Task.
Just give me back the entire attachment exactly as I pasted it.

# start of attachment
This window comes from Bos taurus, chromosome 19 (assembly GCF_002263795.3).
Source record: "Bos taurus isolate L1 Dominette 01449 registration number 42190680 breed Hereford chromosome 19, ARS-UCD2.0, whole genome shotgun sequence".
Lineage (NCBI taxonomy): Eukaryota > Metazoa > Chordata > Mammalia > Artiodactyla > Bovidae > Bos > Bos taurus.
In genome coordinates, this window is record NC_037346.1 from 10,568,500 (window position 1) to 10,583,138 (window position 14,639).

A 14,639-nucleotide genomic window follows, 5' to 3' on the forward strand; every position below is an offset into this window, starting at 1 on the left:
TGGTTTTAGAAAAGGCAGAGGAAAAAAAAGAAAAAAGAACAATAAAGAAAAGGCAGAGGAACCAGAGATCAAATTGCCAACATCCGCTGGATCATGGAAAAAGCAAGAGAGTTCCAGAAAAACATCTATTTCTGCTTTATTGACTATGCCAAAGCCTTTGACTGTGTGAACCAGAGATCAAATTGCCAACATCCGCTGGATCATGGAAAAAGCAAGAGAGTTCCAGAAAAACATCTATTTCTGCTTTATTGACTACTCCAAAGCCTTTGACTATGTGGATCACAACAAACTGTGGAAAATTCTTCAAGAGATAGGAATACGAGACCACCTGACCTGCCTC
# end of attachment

This window comes from Bos taurus, chromosome 19 (assembly GCF_002263795.3).
Source record: "Bos taurus isolate L1 Dominette 01449 registration number 42190680 breed Hereford chromosome 19, ARS-UCD2.0, whole genome shotgun sequence".
Lineage (NCBI taxonomy): Eukaryota > Metazoa > Chordata > Mammalia > Artiodactyla > Bovidae > Bos > Bos taurus.
In genome coordinates, this window is record NC_037346.1 from 10,568,500 (window position 1) to 10,583,138 (window position 14,639).

A 14,639-nucleotide genomic window follows, 5' to 3' on the forward strand; every position below is an offset into this window, starting at 1 on the left:
TGGTTTTAGAAAAGGCAGAGGAAAAAAAAGAAAAAAGAACAATAAAGAAAAGGCAGAGGAACCAGAGATCAAATTGCCAACATCCGCTGGATCATGGAAAAAGCAAGAGAGTTCCAGAAAAACATCTATTTCTGCTTTATTGACTATGCCAAAGCCTTTGACTGTGTGAACCAGAGATCAAATTGCCAACATCCGCTGGATCATGGAAAAAGCAAGAGAGTTCCAGAAAAACATCTATTTCTGCTTTATTGACTACTCCAAAGCCTTTGACTATGTGGATCACAACAAACTGTGGAAAATTCTTCAAGAGATAGGAATACGAGACCACCTGACCTGCCTC